Stranded tourists weigh options

JAKARTA • The closure of Bali's airport caused dismay among some tourists unable to return to their families and jobs, while others took it in their stride, with a few seeing it as a chance to enjoy an extended holiday.

"What can I say? We have to cooperate as this is a natural disaster," Indian visitor Krisna Mustafa told Agence France-Presse.

Bali's normally bustling Ngurah Rai airport, which handles hundreds of flights daily, was like a ghost town though dotted with Australian tourists desperate to get home. The airport authorities extended its closure yesterday.

On Monday night, tourists settled down on makeshift beds on the airport's floors, the Australian Associated Press (AAP) reported.

Some were considering making the more than 10-hour journey to Surabaya on Java island by road and ferry, and then catching a series of flights across Indonesia back to Australia. All were frustrated by what they said was a lack of information updates from their airlines.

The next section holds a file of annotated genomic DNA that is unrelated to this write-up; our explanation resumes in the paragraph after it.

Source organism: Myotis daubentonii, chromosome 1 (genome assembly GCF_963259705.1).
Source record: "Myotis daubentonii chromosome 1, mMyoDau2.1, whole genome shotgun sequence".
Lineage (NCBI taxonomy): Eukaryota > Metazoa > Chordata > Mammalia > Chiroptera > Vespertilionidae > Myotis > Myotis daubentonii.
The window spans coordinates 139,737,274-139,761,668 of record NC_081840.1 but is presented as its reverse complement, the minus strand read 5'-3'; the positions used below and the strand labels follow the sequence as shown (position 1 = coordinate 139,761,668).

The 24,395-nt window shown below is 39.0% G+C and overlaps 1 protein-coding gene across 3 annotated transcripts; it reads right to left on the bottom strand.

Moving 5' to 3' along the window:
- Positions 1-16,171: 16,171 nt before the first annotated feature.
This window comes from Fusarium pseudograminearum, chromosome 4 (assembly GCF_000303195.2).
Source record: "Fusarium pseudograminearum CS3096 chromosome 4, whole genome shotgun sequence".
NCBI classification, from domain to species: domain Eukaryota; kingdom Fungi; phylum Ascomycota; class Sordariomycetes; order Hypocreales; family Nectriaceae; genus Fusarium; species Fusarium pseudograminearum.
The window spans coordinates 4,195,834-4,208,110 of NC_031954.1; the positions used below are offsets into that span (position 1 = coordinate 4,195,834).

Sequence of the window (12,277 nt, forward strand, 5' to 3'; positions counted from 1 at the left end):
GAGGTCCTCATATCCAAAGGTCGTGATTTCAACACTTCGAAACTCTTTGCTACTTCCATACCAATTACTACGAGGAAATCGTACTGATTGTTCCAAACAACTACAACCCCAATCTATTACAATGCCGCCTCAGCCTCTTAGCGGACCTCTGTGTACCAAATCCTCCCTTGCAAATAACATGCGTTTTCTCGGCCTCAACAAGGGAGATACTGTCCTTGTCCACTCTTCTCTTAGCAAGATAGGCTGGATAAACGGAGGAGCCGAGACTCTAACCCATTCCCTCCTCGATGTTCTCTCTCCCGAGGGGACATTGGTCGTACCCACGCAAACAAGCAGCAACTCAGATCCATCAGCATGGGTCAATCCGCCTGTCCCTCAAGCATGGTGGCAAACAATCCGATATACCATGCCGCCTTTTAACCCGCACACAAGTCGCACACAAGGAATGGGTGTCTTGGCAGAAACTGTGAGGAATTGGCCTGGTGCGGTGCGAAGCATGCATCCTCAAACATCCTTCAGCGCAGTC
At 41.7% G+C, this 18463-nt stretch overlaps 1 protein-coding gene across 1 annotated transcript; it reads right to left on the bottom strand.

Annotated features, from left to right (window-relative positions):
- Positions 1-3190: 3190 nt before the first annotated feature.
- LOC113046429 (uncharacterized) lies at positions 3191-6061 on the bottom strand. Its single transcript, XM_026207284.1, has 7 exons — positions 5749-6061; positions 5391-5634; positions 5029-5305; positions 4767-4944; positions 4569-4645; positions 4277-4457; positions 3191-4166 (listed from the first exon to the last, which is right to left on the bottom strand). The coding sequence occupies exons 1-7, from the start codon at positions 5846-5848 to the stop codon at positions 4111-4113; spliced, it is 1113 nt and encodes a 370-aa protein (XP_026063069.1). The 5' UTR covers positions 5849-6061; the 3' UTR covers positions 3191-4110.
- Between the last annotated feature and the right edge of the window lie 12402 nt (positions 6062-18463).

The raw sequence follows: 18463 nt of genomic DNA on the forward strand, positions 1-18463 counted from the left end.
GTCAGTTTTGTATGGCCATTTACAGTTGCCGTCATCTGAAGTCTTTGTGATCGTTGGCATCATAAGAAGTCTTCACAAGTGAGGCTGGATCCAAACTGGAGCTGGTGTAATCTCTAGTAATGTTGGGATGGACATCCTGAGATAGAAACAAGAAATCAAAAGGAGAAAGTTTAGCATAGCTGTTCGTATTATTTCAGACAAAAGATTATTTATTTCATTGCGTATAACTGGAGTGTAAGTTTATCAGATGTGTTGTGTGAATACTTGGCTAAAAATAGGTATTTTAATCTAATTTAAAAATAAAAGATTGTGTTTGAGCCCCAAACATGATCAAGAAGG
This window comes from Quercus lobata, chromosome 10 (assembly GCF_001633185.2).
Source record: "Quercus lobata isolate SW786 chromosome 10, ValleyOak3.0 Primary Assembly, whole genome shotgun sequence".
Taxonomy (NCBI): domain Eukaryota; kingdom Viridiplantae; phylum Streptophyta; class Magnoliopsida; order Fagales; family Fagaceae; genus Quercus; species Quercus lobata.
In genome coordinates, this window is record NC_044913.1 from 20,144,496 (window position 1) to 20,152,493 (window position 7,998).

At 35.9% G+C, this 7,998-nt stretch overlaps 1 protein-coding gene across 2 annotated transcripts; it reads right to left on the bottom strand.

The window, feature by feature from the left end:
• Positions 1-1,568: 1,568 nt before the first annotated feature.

Ms Janeen McKay said she knew about flight cancellations from a text message from her brother back in Australia as she was on her way to Bali's airport.

"I had nothing from Jetstar, they had my mobile number," she said, adding that she had been told she would not be able to get home until Saturday at the earliest, AAP reported.

On the other side of Bali, at Sanur beach, the distant crackle of lightning and an afternoon rain shower were the only annoyances for tourists lounging on sun beds and sipping cocktails. For them, the airport's closure means an extended holiday. "What's to be annoyed about, getting stuck here?" said Mr Simon Allan, whose flight to Perth was cancelled.

Actor Derek Du Chesne, 30, said he was having a very difficult time trying to find a flight home to the United States, CNN reported. "We couldn't get through to any of the airlines via phone, been on hold for an hour now, scary stuff," he said.

A version of this article appeared in the print edition of The Straits Times on November 29, 2017, with the headline 'Stranded tourists weigh options'. Print Edition | Subscribe